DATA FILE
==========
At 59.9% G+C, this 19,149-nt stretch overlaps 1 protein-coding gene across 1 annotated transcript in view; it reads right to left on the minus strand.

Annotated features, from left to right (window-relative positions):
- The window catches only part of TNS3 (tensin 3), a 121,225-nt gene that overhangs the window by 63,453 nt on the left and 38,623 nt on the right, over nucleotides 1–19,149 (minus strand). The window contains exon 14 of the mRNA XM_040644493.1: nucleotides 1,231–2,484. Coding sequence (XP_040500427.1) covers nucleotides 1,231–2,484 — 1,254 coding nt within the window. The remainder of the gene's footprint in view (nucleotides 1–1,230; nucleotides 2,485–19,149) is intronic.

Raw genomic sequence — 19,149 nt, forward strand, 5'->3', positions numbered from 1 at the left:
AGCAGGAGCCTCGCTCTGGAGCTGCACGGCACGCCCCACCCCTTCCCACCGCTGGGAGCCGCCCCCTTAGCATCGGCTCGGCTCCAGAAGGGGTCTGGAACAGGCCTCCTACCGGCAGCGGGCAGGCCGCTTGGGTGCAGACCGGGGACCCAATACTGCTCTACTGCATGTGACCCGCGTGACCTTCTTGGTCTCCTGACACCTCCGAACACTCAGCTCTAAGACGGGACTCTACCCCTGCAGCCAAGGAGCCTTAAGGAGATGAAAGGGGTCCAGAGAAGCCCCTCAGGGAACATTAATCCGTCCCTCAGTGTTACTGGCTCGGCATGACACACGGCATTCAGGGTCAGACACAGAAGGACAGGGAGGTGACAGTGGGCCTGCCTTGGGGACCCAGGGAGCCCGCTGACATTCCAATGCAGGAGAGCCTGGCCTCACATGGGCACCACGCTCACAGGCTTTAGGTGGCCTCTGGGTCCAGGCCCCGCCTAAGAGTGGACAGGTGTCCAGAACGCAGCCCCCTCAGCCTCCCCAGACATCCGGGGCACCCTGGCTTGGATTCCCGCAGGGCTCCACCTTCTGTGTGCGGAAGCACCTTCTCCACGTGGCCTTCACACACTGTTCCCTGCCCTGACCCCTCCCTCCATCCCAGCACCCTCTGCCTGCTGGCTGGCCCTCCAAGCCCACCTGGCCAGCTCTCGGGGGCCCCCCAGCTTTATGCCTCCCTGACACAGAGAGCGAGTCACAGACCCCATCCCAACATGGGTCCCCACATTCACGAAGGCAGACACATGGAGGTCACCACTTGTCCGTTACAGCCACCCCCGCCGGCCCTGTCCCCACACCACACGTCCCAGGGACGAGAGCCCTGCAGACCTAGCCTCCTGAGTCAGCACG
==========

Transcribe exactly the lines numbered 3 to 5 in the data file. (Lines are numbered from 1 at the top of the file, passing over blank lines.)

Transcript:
- The window catches only part of TNS3 (tensin 3), a 121,225-nt gene that overhangs the window by 63,453 nt on the left and 38,623 nt on the right, over nucleotides 1–19,149 (minus strand). The window contains exon 14 of the mRNA XM_040644493.1: nucleotides 1,231–2,484. Coding sequence (XP_040500427.1) covers nucleotides 1,231–2,484 — 1,254 coding nt within the window. The remainder of the gene's footprint in view (nucleotides 1–1,230; nucleotides 2,485–19,149) is intronic.

Raw genomic sequence — 19,149 nt, forward strand, 5'->3', positions numbered from 1 at the left:
AGCAGGAGCCTCGCTCTGGAGCTGCACGGCACGCCCCACCCCTTCCCACCGCTGGGAGCCGCCCCCTTAGCATCGGCTCGGCTCCAGAAGGGGTCTGGAACAGGCCTCCTACCGGCAGCGGGCAGGCCGCTTGGGTGCAGACCGGGGACCCAATACTGCTCTACTGCATGTGACCCGCGTGACCTTCTTGGTCTCCTGACACCTCCGAACACTCAGCTCTAAGACGGGACTCTACCCCTGCAGCCAAGGAGCCTTAAGGAGATGAAAGGGGTCCAGAGAAGCCCCTCAGGGAACATTAATCCGTCCCTCAGTGTTACTGGCTCGGCATGACACACGGCATTCAGGGTCAGACACAGAAGGACAGGGAGGTGACAGTGGGCCTGCCTTGGGGACCCAGGGAGCCCGCTGACATTCCAATGCAGGAGAGCCTGGCCTCACATGGGCACCACGCTCACAGGCTTTAGGTGGCCTCTGGGTCCAGGCCCCGCCTAAGAGTGGACAGGTGTCCAGAACGCAGCCCCCTCAGCCTCCCCAGACATCCGGGGCACCCTGGCTTGGATTCCCGCAGGGCTCCACCTTCTGTGTGCGGAAGCACCTTCTCCACGTGGCCTTCACACACTGTTCCCTGCCCTGACCCCTCCCTCCATCCCAGCACCCTCTGCCTGCTGGCTGGCCCTCCAAGCCCACCTGGCCAGCTCTCGGGGGCCCCCCAGCTTTATGCCTCCCTGACACAGAGAGCGAGTCACAGACCCCATCCCAACATGGGTCCCCACATTCACGAAGGCAGACACATGGAGGTCACCACTTGTCCGTTACAGCCACCCCCGCCGGCCCTGTCCCCACACCACACGTCCCAGGGACGAGAGCCCTGCAGACCTAGCCTCCTGAGTCAGCACG